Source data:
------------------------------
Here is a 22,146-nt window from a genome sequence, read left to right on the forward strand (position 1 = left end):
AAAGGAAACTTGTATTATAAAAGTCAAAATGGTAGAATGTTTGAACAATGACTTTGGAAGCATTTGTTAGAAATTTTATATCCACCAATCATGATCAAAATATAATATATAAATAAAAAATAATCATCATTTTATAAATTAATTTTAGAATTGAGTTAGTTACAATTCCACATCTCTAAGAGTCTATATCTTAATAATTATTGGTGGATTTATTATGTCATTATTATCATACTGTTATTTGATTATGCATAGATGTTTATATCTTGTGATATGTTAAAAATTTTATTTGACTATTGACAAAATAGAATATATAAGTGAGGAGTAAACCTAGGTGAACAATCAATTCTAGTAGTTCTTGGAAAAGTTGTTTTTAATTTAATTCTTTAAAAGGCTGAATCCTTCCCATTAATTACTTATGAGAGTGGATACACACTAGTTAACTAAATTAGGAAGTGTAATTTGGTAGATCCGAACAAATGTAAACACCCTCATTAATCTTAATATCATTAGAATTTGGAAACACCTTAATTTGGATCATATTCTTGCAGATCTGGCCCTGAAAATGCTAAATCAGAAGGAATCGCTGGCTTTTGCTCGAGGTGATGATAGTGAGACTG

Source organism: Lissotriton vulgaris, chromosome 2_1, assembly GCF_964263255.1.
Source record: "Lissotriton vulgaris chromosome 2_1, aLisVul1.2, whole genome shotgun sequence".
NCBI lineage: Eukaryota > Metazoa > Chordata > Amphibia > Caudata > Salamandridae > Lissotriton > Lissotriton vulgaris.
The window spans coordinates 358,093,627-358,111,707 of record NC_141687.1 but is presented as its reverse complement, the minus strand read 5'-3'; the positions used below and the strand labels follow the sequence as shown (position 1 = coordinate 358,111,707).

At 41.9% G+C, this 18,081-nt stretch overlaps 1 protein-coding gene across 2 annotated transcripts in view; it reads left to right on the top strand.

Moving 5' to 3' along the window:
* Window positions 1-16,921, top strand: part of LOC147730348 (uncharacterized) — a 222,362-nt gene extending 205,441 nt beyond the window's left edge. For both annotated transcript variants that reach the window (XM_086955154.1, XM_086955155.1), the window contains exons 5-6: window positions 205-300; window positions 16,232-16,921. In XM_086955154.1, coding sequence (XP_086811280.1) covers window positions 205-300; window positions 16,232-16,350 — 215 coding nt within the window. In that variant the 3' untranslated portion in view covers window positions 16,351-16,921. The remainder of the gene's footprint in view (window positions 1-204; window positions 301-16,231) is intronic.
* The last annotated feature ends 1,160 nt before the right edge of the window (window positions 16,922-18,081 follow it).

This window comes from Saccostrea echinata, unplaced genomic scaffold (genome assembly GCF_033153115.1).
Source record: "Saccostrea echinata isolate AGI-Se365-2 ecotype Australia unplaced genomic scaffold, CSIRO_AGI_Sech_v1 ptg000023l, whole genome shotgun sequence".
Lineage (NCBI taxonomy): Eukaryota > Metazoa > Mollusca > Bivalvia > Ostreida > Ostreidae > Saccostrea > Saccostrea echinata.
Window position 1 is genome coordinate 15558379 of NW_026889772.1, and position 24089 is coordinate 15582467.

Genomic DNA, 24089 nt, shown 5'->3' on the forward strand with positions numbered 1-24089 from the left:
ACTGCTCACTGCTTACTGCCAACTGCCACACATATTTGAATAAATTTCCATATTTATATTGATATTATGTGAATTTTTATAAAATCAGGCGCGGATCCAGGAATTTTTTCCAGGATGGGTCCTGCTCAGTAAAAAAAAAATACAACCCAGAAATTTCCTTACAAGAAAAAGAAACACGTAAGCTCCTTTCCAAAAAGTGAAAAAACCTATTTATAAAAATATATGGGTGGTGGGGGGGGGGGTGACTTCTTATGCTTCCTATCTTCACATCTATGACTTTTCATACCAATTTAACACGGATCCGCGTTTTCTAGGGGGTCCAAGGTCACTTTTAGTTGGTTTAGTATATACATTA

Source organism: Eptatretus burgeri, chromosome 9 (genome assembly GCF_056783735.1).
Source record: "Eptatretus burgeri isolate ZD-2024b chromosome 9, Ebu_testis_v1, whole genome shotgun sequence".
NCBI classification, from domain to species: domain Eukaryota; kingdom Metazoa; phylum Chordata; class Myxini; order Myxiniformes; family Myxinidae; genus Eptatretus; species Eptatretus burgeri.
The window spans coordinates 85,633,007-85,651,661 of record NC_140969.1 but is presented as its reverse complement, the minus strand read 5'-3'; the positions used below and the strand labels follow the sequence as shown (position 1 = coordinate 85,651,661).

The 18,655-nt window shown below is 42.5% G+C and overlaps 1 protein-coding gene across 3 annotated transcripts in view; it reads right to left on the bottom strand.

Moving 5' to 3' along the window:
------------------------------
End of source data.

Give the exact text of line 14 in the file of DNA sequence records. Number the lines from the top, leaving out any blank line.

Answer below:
Window position 1 is genome coordinate 15558379 of NW_026889772.1, and position 24089 is coordinate 15582467.